Climate change makes it rain more often and more heavily in Western Europe’s low countries. At the same time the streets of our cities are completely paved, leaving no room for water to drain. This causes increasing urban flooding issues. But there is a solution, and it’s called beer.
The Amsterdam-based brewery Hemelswater has started to collect water from rooftops in the city to make beer from. Their first beer is called Code Blond and is collected from the roof of the Volkshotel building in Amsterdam. The name Code Blond refers to the weather forecasting codes that indicate dangerous weather expectations such as storm, snowfall and heavy rainfall in the Netherlands. As a consequence of the changing weather conditions these weather alarms are being used more often than in the past.
The hops found in beer not only add flavor, but also may lessen the damaging effects of alcohol on the liver, a new study in mice suggests.
In the study, the researchers gave mice regular beer with hops, a special beer without hops, or plain ethanol (alcohol). After 12 hours, the mice that were given the beer with hops showed less buildup of fat in their livers than the mice that were given ethanol. In contrast, the mice that were given beer without hops had about the same level of fat accumulation in their livers as the mice that were given ethanol.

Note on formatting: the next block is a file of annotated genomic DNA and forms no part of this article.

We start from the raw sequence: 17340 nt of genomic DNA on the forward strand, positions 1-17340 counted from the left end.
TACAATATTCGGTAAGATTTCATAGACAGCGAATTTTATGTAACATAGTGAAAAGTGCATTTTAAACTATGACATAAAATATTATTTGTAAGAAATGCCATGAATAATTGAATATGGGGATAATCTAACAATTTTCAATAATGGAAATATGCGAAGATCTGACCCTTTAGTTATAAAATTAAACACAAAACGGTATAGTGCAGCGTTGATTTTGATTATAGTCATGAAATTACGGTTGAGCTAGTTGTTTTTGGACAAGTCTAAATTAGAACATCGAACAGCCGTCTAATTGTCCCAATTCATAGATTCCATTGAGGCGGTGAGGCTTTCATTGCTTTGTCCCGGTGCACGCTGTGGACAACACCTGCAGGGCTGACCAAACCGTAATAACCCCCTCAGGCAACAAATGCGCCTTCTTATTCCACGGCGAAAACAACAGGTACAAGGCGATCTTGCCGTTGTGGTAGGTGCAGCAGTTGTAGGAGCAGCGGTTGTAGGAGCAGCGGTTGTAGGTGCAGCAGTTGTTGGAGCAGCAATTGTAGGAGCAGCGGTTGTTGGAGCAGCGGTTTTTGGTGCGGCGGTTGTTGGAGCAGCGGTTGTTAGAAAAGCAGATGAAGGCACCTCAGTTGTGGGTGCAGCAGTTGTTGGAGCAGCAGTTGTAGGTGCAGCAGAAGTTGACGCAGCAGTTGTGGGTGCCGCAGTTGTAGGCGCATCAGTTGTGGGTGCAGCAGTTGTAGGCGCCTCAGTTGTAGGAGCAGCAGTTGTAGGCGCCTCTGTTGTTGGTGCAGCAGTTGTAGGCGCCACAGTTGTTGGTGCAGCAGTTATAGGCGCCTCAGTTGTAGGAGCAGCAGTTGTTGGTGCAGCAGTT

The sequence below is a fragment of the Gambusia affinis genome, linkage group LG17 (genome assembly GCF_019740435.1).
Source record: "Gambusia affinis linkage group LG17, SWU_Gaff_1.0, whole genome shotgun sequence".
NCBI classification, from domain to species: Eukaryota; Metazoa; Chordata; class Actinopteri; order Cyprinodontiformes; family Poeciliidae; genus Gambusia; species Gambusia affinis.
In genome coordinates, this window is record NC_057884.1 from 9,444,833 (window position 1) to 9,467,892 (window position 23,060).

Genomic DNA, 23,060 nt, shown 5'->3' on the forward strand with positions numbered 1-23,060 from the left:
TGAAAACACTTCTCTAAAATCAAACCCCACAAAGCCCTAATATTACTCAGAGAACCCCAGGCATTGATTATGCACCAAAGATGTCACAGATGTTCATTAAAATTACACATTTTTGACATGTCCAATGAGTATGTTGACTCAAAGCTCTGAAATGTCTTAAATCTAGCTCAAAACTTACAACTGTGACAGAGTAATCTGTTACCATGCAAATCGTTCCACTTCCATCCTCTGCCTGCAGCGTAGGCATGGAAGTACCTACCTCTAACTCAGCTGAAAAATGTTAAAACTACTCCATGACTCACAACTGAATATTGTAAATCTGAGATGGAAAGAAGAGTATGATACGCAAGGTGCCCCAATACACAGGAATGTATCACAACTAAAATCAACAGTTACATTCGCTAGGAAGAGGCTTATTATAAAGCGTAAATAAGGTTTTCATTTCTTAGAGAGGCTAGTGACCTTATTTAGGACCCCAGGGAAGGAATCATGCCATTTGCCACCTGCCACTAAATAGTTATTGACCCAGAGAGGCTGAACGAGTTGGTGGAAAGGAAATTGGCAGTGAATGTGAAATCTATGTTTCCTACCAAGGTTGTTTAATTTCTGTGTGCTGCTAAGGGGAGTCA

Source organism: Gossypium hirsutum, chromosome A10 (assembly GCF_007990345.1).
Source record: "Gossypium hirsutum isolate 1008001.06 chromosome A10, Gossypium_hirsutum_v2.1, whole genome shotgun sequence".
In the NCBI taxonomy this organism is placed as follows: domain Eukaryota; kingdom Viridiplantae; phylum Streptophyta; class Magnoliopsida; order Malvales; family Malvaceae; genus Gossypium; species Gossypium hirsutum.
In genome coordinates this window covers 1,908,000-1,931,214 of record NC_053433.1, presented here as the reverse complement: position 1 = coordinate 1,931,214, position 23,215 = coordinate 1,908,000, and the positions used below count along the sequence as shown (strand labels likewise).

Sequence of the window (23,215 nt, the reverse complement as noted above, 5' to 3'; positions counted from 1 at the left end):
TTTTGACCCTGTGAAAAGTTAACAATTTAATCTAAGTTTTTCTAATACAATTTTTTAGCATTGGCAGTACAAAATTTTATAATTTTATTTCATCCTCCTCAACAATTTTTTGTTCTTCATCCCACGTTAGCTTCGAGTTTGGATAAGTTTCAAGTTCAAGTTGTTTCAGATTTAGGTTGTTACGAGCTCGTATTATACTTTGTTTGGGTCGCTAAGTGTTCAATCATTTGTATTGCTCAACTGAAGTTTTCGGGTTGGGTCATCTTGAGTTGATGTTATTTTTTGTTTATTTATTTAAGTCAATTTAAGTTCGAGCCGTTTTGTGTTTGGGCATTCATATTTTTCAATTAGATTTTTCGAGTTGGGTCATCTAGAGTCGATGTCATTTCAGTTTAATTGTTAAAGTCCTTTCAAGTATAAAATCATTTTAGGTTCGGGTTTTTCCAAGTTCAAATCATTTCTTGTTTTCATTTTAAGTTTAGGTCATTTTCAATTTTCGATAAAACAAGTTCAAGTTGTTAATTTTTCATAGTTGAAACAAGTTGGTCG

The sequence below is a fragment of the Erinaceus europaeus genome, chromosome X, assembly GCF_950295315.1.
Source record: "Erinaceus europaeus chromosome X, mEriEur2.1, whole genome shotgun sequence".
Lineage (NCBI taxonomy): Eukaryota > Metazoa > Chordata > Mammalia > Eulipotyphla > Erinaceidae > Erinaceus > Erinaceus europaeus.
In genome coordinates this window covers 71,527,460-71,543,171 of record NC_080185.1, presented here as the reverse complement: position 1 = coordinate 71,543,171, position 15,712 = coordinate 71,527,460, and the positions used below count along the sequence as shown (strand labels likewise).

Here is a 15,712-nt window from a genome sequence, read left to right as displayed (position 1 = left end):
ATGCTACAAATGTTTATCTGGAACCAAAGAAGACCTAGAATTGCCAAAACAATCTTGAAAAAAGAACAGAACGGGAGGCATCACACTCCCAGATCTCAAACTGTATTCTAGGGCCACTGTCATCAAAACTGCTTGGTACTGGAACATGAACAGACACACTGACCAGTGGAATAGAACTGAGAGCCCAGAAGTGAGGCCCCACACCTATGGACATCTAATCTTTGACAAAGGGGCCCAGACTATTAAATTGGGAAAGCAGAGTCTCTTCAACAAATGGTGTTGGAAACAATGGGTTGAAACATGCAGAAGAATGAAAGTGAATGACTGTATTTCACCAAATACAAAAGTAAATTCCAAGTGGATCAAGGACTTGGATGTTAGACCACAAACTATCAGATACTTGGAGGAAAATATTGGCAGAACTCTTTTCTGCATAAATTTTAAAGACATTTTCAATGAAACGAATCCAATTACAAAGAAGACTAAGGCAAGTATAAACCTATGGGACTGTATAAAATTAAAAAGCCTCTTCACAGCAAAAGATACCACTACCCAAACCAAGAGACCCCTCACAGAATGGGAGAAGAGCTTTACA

IT’S BEEN A busy year for beer and things are coming to (ahem) a head this week.
After months of dickering, the world’s largest beer maker, Anheuser-Busch InBev, is buying the world’s second-largest beer maker, SABMiller for about $104 billion. That’s greater than the GDP of Ecuador and the single biggest deal in the history of beer. Assuming the deal clears all the regulatory hurdles, the new company would own about one of every three beers in the world, not to mention fat stacks of capital and unprecedented access to supply and distribution chains.
And that’s making a lot of small-time brewers and craft beer purists very nervous.
How much do you hate waiting for another beer in a crowded bar?
It irked Josh Goodman enough to invent a pretty obvious solution — self-service beer taps.
Goodman, 36, recalled the exact moment in late 2008 when his frustration boiled over.
“I was hanging out with my friends at a Baltimore sports bar before an Orioles game,” he said. “We just couldn’t get another beer served to us quickly.”
Even more than being annoyed, Goodman was struck by how much money the bar must be losing. Almost immediately, he got to work on a self-service beer concept.
Within a few months, Goodman had launched PourMyBeer in Chicago (where he’d relocated to be with his wife).
Beer companies have started to reconsider how they approach beer branding and what that means to their bottle designs. Should a brand’s design be witty and interactive, colorful and vibrant, minimalistic and direct or original and retro? In order to win over the average consumer, these are questions that marketers and brand executives need to consider. Fortunately, several companies have made it a point to re-brand themselves and that means changing their bottle designs.
This collection of designs showcase beer companies that have used branding strategies like summer-themed graphics, bottle labels that feature a 12-part detective story, bottles designed in an elegant sleek shape and various other companies that are changing the ways in which we view and drink from a beer bottle.
Check Them Out.